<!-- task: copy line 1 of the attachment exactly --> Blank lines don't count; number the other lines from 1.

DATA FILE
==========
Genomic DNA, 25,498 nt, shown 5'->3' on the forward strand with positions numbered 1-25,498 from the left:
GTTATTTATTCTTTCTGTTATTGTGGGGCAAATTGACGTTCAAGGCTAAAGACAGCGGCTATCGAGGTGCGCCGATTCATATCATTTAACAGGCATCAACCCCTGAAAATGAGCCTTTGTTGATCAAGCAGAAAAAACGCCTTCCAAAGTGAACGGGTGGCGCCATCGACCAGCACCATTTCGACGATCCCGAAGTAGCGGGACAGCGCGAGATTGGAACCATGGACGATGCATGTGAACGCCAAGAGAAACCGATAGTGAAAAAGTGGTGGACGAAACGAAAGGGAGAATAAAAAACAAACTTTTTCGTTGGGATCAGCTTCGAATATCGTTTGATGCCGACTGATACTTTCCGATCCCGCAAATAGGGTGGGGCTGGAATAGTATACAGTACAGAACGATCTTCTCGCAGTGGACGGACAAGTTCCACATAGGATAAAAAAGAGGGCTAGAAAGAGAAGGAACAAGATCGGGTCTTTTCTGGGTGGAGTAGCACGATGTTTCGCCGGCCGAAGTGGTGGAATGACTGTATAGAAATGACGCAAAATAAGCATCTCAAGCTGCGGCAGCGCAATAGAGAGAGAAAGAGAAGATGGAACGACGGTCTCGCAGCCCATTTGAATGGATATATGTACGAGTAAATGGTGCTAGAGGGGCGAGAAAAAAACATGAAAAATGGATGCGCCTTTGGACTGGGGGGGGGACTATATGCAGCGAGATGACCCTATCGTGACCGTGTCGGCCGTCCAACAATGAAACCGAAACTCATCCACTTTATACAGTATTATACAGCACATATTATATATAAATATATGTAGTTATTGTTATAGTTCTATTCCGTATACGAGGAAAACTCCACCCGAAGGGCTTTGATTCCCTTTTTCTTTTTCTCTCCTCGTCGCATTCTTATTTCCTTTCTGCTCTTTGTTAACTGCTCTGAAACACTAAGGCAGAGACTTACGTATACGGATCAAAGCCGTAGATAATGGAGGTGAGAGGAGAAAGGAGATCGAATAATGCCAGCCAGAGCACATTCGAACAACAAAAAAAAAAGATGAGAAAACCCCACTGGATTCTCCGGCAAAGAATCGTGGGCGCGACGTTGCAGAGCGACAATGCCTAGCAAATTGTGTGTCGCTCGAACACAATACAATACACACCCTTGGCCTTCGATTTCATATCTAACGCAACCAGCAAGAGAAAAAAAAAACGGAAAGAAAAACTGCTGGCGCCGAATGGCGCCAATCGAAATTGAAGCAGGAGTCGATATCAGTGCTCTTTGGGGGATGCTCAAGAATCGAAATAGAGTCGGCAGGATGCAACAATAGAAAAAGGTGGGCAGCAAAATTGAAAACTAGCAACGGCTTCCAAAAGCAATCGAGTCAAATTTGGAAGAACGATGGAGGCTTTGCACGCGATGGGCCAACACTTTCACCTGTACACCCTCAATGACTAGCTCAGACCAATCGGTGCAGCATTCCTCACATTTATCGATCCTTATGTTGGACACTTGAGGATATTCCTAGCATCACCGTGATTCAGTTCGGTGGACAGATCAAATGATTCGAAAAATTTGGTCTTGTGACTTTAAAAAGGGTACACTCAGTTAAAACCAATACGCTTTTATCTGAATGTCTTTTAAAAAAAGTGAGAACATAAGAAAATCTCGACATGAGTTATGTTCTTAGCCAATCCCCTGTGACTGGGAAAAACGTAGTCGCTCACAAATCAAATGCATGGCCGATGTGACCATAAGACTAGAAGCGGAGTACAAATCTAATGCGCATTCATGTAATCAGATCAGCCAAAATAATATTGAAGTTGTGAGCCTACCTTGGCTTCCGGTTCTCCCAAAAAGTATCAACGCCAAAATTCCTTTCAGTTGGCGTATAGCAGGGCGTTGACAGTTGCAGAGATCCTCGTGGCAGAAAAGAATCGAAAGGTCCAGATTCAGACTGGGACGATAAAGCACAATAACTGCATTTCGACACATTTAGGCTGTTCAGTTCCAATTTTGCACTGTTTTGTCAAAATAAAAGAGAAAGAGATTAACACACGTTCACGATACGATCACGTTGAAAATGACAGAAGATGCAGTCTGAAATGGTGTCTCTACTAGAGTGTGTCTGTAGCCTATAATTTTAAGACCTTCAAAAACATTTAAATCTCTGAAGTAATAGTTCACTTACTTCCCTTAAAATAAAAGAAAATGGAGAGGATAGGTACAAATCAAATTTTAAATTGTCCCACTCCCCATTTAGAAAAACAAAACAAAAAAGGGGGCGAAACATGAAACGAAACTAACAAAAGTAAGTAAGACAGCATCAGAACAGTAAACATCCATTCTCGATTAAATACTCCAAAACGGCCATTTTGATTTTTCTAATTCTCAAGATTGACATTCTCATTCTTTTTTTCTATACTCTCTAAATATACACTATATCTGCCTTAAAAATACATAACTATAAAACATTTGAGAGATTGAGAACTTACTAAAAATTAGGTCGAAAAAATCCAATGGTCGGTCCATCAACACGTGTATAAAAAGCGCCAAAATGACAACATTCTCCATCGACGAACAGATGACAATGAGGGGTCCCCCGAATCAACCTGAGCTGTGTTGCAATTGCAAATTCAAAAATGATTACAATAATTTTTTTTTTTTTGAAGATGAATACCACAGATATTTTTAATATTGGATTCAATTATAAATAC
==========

Genomic DNA, 25,498 nt, shown 5'->3' on the forward strand with positions numbered 1-25,498 from the left: